Indian Abortion Law: A bemusing mirage leading to a sham



By Sreyashi Mazumdar

Cracking down upon the parochial understanding of sexuality and conjugal intercourse, India might have rolled out an exclusive law to legalize abortion, however the furore which was unleashed over a 14-year-old rape victim striving hard to acquire a consent to get aborted (who was at her 25th week of pregnancy) unveils the dissemblance put up by the law.

A mirage often bemuses one owing to the sham it puts forth, it cohabits both existence and non-existence. It feigns the possibility of a thing being real but when looked into closely, the possibility vanishes, leaving behind a void.

Toeing on a similar line of thought, Indian abortion law is nothing less than a mirage. While looking into the nitty-gritty of the law, one might get hold of the facade borne by the same.

Tenets of the Medical Termination of the Pregnancy Act 1971 (Act no: 34 of 1971)

-In order to have an abortion, one requires to get it done by a registered medical practitioner.

(Definition of a medical practitioner- Cl.(h) of Sec. 2 of the Indian Medical Council Act, 1956 (102 of 1956), whose name has been entered in a State Medical Register and who has such experience or training in gynaecology and obstetrics as may be prescribed by rules made under this Act. 3.)

  • A pregnancy can be terminated at the behest of a medical practitioner.
  • A woman can take to abortion if the length of the pregnancy period doesn’t exceed 12 weeks (and if permitted by the medical practitioner under concern).

However, a woman can also have abortion considering the fact that the length of pregnancy doesn’t exceed 20 weeks. Nevertheless, under such a circumstance, the woman under consideration requires to garner a permit from two medical practitioners.

A medical practitioner permits an abortion on conditions as follow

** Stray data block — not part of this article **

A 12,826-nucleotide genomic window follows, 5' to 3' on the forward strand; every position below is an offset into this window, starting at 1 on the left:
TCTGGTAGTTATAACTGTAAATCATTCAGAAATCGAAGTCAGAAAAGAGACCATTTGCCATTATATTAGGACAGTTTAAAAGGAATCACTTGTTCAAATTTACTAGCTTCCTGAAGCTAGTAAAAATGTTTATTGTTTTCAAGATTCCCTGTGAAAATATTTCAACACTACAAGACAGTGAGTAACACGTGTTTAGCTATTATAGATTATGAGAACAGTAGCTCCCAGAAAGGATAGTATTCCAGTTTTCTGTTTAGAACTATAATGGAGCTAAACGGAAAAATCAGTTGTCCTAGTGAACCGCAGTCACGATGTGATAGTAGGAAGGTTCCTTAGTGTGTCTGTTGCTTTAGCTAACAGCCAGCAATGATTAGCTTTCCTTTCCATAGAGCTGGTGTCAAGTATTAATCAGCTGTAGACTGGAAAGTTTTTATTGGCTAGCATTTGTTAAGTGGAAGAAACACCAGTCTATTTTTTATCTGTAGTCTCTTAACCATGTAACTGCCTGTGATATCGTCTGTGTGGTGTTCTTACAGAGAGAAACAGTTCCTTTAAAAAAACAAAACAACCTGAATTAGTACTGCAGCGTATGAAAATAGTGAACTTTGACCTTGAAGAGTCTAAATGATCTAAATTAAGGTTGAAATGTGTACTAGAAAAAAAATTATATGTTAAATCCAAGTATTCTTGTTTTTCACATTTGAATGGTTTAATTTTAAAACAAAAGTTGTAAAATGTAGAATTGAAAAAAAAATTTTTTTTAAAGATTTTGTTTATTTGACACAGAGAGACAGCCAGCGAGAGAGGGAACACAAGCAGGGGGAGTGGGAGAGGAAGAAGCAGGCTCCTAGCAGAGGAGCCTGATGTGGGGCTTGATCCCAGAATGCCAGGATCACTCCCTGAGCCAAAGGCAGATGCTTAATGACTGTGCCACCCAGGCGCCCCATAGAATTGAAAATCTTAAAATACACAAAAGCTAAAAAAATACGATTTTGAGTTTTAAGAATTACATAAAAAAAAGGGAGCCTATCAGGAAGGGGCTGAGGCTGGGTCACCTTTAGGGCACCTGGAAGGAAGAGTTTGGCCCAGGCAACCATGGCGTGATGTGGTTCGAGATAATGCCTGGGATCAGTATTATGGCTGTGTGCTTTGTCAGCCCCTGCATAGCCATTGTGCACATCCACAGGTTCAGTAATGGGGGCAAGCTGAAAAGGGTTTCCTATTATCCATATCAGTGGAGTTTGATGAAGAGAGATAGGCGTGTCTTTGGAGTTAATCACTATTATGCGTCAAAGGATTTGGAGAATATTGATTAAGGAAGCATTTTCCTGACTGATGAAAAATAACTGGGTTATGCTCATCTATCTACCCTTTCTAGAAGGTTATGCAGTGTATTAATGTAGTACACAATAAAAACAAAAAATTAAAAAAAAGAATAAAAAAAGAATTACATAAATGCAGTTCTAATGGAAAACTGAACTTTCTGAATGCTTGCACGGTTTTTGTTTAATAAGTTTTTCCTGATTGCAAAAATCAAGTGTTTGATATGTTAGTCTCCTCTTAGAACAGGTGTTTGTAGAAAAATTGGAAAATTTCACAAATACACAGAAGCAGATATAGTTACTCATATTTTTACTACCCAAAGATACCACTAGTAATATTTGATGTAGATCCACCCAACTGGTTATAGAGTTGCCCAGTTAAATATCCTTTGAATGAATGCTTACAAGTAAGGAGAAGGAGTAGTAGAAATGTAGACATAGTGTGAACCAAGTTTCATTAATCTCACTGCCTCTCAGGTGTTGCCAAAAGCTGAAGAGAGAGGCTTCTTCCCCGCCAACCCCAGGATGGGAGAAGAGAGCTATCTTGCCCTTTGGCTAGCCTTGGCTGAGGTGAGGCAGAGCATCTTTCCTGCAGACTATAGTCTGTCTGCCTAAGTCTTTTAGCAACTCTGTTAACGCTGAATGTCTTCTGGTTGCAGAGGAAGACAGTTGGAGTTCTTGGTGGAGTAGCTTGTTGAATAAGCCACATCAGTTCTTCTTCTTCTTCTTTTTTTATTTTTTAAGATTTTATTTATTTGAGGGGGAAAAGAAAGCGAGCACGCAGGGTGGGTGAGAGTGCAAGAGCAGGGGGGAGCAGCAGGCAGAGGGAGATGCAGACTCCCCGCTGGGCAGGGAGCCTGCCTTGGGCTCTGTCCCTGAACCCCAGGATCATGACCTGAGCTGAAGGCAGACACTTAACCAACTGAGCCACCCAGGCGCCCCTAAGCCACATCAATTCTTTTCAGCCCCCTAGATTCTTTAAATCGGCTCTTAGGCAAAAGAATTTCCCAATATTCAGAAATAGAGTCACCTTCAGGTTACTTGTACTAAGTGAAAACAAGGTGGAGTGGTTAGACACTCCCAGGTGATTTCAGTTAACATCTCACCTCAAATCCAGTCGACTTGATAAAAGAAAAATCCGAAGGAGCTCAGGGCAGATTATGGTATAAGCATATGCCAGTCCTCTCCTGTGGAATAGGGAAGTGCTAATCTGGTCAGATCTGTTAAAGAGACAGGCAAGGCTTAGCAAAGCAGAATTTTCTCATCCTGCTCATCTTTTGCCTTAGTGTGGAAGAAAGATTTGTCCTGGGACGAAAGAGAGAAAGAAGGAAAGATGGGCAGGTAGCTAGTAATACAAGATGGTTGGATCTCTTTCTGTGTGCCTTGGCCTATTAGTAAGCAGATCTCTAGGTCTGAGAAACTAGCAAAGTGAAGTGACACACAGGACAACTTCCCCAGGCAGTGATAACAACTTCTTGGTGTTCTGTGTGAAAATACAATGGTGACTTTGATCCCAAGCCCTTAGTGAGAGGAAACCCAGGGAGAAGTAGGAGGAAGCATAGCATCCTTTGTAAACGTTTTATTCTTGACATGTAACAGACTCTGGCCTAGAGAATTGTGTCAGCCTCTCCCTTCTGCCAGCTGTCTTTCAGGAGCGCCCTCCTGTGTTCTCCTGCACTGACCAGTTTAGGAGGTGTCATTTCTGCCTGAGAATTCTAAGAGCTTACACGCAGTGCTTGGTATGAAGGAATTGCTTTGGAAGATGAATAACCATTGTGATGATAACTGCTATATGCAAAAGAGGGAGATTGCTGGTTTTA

• If the pregnancy is caused by rape
  • If the new born child beholds the possibility of suffering from mental or physical abnormalities.
  • If the woman (married woman in this case) has been subjected to a grave physical condition owing to intakes of contraceptive pills.

– In case the individual under consideration is a minor or above 18 and is a lunatic, a guardian’s permit is compulsory for the same.

The aforementioned sections of the MTP Act inevitably ends up breaking the bubble; a bubble which gives one the feeling of being a part of a country which is quite progressive and affirms a woman’s right  to abortion.

Bubble Buster

“Unfortunately, despite having a law on abortion, a woman cannot avail the same without the consent of the provider. An 18 year can get an abortion, even if she is unmarried, under the clause of rape and mental health,” said Dr. Shalini Desai, Assistant Coordinator at Asia Safe Abortion Partnership.

She further fleshes out the conditions under which abortion becomes hazardous for the woman undergoing the same, “Gestational age, a number of previous children, nutritional status, anaemia, previous birth history, caesarean sections etc are conditions under which a woman shouldn’t get an abortion done.”

The sham does not end here. Adhering to the clauses under the POSCO act 2012, in case, a minor ends up having a conjugal intercourse with her boyfriend, then the entire act falls under the ambit of rape. ” Abortion becomes all the more difficult for a minor owing to the introduction of the POSCO Act. Therefore, a girl under such a circumstance is left with no other choice but to resort to illegal remedies in case informing her parents doesn’t befit her,” laments Dr. Desai.